When I was about 18, I worked in a small business of about 8 employees. They refurbished leased copiers for a Minolta outlet.

I spent most of my time, winter included, in the warehouse section of the building – forklifting copiers into boxes, pouring chemical corner-forms into those boxes to hold the copiers in place, taping them up and shipping them out.

For the most part, I was in that warehouse alone.

There was an guy who worked there by the name of Jeff Stark.  (He and I met at my very first job – working for Dallas Music Industries / Sound City.) Nearly 10 years my senior, Jeff was the primary person who’d spend any time with me in that warehouse.  This lasted for about a year.

Jeff had a fascinating story.  When he was in his late teens, Jeff was in a horrible motor vehicle accident which left his face permanently disfigured.  Not mangled, mind you, but some really serious scars.  Which were probably worse before plastic surgery.  (Ever see the bully in Three O’Clock High?  Jeff looked just like him, menacing included.  But he was a sweetheart.)

As a result of this accident, Jeff got a huge insurance settlement, which was held in trust until he turned 18.

Not one for money in the first place, Jeff drove around in a Chevette.  He could have bought just about any car he wanted, but it wasn’t important to him.

Now Jeff played guitar – and had a really great rock and roll band.  And this was the ONE place Jeff spent money.  He equipped that band with the best PA and lights… because that was what was important to him.

And he truly loved music.  When Pink Floyd’s “The Wall” was released, Jeff loved it so much that it was the only thing he listened to in the car… for nearly a year.  It was a two-cassette album – when one tape ended, he’d just put the other one in.  Over and over.

I looked up to Jeff – but not just because he had a great band.

See, at this point, I had already fallen into the habit of recording at home – for about 6 years.  Not having any real recording equipment to speak of, the recordings were thrown together using a real Rube Goldberg setup.  As a result, they were interesting arrangements, and neat songs, however they were in NO way usable as real studio recordings – but they allowed me to express myself… even if it was only for me.

Well, Jeff was totally supportive.  He not only listened to these crappy little tapes, but he liked them – complimented me on them.  Treated me as a musical peer.  This older rock and roller with a great band treated me like his little brother.

Well, I left that job, as did Jeff.  And we stayed in touch, speaking or seeing each other once every 3 or 4 months or so.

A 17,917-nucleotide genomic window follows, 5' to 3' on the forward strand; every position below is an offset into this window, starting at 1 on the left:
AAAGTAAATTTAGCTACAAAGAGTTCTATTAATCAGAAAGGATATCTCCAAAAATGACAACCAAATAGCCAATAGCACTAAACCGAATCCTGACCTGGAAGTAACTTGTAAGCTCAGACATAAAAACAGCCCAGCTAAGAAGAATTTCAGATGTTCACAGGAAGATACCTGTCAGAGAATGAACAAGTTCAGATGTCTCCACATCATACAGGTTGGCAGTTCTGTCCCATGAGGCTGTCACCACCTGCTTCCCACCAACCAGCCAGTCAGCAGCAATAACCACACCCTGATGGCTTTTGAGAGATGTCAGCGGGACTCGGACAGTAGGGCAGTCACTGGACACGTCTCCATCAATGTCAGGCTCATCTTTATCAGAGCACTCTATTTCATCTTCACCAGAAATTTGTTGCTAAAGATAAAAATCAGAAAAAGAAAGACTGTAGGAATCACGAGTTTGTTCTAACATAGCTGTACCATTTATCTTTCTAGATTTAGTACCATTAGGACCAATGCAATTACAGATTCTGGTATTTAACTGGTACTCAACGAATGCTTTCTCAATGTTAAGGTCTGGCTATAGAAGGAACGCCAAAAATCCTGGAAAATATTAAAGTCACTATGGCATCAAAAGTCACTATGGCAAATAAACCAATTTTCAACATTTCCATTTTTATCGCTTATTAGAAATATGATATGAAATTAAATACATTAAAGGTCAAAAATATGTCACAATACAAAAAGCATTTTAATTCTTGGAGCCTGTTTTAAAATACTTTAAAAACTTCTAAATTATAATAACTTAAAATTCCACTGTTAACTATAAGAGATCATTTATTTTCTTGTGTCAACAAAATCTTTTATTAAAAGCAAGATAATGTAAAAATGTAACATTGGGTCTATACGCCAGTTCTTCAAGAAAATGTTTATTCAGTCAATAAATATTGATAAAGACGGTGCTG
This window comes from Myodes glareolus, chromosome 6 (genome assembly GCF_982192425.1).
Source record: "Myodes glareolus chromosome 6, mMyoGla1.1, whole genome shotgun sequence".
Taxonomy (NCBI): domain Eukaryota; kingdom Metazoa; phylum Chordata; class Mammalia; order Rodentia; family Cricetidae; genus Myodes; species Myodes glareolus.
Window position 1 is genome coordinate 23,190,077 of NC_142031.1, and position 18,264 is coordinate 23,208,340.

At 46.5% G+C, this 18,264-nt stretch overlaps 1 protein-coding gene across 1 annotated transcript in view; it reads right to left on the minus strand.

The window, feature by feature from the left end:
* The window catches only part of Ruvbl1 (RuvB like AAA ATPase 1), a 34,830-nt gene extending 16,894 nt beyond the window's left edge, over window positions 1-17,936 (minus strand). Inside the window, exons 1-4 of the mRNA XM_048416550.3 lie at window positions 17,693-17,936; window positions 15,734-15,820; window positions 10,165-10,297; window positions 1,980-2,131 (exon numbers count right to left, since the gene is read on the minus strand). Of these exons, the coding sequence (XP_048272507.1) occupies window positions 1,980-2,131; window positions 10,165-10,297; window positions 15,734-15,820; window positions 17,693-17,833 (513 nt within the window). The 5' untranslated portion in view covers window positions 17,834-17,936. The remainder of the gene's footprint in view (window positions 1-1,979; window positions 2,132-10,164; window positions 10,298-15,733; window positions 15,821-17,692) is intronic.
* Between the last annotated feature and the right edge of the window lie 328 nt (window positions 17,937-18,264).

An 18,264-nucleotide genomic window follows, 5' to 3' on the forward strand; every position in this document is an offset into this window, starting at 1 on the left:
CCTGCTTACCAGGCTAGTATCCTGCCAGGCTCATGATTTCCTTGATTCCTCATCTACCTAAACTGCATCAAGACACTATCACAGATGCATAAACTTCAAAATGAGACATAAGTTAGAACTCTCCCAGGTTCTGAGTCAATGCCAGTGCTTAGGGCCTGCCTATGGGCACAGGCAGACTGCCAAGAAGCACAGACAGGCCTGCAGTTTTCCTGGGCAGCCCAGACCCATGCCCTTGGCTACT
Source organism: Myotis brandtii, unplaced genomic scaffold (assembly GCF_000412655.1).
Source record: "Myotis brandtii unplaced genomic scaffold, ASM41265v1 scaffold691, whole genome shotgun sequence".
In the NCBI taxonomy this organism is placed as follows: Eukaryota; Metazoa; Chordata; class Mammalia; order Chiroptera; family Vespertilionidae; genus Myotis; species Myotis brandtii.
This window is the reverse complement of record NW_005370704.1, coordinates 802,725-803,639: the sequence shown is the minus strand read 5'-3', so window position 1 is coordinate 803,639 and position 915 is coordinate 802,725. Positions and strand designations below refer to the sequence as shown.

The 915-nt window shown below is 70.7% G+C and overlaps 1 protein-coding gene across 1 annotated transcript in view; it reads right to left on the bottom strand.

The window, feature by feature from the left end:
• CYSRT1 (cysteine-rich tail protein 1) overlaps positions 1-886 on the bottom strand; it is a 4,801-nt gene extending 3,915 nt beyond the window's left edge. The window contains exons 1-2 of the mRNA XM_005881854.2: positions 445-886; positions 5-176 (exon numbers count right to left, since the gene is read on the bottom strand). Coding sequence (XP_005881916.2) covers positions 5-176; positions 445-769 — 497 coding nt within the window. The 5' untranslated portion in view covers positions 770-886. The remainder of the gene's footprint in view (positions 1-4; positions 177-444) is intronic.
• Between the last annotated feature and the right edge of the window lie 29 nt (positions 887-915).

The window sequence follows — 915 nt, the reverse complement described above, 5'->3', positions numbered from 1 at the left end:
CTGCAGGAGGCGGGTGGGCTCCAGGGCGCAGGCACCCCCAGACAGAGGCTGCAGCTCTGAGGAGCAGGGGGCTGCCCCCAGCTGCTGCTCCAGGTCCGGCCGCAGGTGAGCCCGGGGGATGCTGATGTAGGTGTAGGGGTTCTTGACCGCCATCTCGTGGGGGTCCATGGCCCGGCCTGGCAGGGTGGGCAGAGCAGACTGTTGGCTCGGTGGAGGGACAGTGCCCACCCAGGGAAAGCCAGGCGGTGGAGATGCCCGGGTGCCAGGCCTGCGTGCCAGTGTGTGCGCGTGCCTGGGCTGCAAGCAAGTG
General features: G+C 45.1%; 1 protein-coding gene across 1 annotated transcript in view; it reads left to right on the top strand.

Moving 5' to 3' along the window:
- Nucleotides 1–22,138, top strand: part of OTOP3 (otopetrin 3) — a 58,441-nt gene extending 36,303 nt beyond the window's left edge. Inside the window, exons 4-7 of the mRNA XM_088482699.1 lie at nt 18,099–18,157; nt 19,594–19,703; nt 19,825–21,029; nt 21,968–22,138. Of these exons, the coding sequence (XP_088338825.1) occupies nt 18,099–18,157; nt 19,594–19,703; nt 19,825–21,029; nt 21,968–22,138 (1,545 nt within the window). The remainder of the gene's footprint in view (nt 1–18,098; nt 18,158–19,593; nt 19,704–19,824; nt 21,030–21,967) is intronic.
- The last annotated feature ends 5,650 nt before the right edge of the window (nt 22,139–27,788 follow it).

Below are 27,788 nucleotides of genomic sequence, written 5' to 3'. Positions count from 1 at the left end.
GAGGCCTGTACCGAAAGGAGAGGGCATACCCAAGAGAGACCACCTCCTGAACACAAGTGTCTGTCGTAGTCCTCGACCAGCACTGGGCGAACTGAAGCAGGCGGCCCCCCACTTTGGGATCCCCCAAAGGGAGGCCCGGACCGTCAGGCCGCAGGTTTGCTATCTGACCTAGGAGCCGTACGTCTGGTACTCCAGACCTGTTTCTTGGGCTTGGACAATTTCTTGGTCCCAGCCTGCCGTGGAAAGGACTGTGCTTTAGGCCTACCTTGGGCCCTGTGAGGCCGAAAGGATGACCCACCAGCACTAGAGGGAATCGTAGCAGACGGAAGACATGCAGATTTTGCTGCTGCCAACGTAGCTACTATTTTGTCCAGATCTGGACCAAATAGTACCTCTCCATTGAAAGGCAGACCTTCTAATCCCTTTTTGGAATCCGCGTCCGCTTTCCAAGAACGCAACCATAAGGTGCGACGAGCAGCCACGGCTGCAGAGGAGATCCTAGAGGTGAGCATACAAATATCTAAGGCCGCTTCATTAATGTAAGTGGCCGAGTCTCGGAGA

About a year later, I was between jobs, and was home with the midday TV on… the noon news report came on, and they announced that a Jeffrey Stark had been killed the night before in a highway accident in Connecticut.  At first, I was in total disbelief… thinking that it must be ANOTHER Jeff Stark…. but a quick call to friends confirmed it. Seems that, in a snowstorm, a tractor-trailer had broken down in the fast lane, and the driver never put his hazards on.  Jeff hit the back of that truck at 65 m.p.h., and was killed instantly.

This was the first time I had ever lost someone.  And the thing was, I loved him.  And I never had the chance to tell him.  Or hug him.

(To this day, it’s hard for me to hear “Comfortably Numb” without getting teary.  Alone in a car with it, I’ll sing and close to weep.  Sounds strange, but go through the lyrics for yourself.  There is loss and longing in that song.)

From that day forward, I hugged my friends – even when they were guys who were a bit uncomfortable with it.  They gradually came around and became huggers too.

But more importantly – I started making it a point of telling people that I loved them.

Never would have happened, if it weren’t for Jeff.

He’s buried in a cemetery in Mendham, NJ.  On more than a few occasions, I’ve been to or through Mendham, but have never been to his grave.

I can’t say why.  But I suspect that it’s because part of me prefers to remember him alive.

I do know this much.  My life was irreparably enriched because of him – and to this day, I love more deeply and completely because of him.

As trite as this might sound?  The next time you are near someone you care about – hug them.  Make sure they know.  I can tell you that every one of those moments are precious.

Jeff taught me that.

Even now, I miss you brother.

5 replies
  1. Amrita Chandra
    Amrita Chandra says:

    I am really sorry to hear that you lost your friend way too soon. I am sure he would love to know it brought out the hugger in you. A nice reminder to not leave things until it may be too late.

    Reply
  2. Ed Kurys
    Ed Kurys says:

    just stumbled onto this site – sorry for your loss but thank you for sharing this story … I’m a hugger, always have been, always appreciated friendships … moved up here 7 years ago and found many people who don’t hug, I found that suddenly awkward but it hasn’t stopped me

    Reply

Leave a Reply

Want to join the discussion?
Feel free to contribute!

Leave a Reply

Your email address will not be published.